Indonesian President Tells Parliament he is Innocent
Indonesian President Abdurrahman Wahid on Wednesday insisted he was innocent of involvement in two financial scandals and rejected the contents of a parliamentary censure motion.
But major parties rejected his response and said they would push ahead with a second censure that could lead to impeachment by August.
"Allow me, with an apology, to say that I do not accept the contents of the memorandum (of censure) for constitutional reasons," Wahid said in his reply to the charges, read out to the house by a minister.
The censure was issued by the lower house, the People's Representative Council (DPR), in February over Wahid's alleged role in two scandals, known as Bruneigate and Bulogate.
Bruneigate concerns a two million dollar donation from the Sultan of Brunei which is unaccounted for. Bulogate centres on the embezzlement of 3.5 million dollars from the state food agency Bulog, for which Wahid's former masseur is awaiting trial.
"I am certain that in these cases, legally, I am not guilty," Wahid said.
"If I had wanted to make a personal profit from the funds related to these cases, of course it would not have been difficult for me," Wahid said
"I did not do it because it never crossed my mind."
In his brief introduction, the clinically blind Wahid said: "This reply, because I cannot see, will be read out by Baharudin Lopa, the minister for justice and human rights."
Wahid said the censure was "a political reality which cannot be avoided."
But he said there had been insufficient reason to issue it.
The report of a DPR probe committee on the scandals, used as the basis of the memorandum, had only concluded that the president "could be suspected of having played a role" in Bulogate, and "had given inconsistent statements" on Bruneigate.
"I do not object to be investigated, to being given a memorandum or to being dismissed, or asked to resign from the presidency, as long as the constitutional criteria are really met," Wahid's reply said.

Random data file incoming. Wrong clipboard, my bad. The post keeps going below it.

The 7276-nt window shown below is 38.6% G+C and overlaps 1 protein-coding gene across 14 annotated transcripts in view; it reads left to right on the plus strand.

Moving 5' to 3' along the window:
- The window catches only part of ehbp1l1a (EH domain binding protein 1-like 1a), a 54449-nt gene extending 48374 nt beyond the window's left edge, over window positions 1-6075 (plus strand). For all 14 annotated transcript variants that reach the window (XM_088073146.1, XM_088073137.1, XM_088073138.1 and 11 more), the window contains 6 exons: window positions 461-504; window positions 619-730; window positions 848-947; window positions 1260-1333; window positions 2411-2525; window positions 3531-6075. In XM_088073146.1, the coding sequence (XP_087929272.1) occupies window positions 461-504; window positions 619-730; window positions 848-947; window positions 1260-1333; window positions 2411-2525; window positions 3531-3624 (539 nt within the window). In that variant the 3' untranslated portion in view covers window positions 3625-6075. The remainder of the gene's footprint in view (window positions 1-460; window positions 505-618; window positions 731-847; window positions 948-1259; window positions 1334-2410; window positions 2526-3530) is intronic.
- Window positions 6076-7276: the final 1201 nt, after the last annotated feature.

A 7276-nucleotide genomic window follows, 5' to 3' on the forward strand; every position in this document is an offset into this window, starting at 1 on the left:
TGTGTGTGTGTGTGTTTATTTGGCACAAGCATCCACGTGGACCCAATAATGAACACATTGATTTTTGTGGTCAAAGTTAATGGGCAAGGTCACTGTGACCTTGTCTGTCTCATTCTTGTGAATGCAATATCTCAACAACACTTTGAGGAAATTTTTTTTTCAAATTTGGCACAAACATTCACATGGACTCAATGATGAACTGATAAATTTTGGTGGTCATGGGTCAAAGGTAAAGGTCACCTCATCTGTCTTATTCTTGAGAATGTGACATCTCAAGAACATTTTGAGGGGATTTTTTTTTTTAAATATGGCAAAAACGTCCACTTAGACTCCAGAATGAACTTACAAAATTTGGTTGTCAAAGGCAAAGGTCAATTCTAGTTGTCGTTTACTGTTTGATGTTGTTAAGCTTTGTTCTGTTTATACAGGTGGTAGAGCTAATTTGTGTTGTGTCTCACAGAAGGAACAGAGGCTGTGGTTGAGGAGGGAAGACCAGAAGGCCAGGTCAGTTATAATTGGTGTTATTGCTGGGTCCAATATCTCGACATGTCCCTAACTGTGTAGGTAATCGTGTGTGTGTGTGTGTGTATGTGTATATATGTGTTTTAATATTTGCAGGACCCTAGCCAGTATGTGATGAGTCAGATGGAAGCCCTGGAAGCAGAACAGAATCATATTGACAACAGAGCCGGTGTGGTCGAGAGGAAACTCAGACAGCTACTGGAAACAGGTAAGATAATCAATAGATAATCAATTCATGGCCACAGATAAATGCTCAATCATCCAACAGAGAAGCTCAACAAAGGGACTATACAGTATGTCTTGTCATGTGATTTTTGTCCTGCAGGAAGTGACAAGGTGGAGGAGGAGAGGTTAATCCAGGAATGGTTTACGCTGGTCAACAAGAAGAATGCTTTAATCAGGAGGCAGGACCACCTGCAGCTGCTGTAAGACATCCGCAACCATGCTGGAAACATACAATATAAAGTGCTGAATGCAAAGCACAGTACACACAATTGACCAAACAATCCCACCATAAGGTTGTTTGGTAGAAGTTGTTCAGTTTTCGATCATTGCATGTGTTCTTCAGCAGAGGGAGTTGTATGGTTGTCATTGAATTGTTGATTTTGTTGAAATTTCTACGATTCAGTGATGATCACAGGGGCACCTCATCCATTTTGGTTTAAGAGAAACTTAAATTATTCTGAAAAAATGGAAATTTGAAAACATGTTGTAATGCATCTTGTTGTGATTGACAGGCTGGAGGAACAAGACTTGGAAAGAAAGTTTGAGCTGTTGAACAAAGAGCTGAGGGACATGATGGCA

MP Laksamana Sukardi from the Indonesian Democracy Party for Struggle PDIP) which holds the largest block of seats in the DPR, called Wahid "defiant."
He said the parliament "doesn't need to prove beyond reasonable doubt, that is for the courts."
A second memorandum, he said, "is just a matter of time."
House speaker Akbar Tanjung, who also leads Golkar, the second largest party in the 500-seat DPR, was more guarded, saying that the house reaction would not be known until April 30 when all factions will present their final opinion.
But Golkar MP Slamet Effendy Yusuf said flatly: "Golkar is not satisfied."
A second censure would open the way for the DPR to call a special session of the national assembly with the power to impeach Wahid.
The president has a month to reply to the second censure before the special session could be called, a process that would take two months.
Jakarta share prices closed morning trade 1.1 percent stronger, with the market index up 3.989 points at 373.292, mainly in a positive reaction to the absence of street protests, dealers said.
The rupiah also strengthened.
There was massive security in and around parliament but the thousands of pro-Wahid demonstrators who were rumored to be planning to rally did not show up.
A two-meter high interlocked plastic fence and rolls of razor wire were set up to prevent protestors from storming into the compound and hundreds of police, including mounted police and doghandlers, stood guard.
More than 9,000 police were mobilised across the capital to contain feared street clashes – JAKARTA (AFP)
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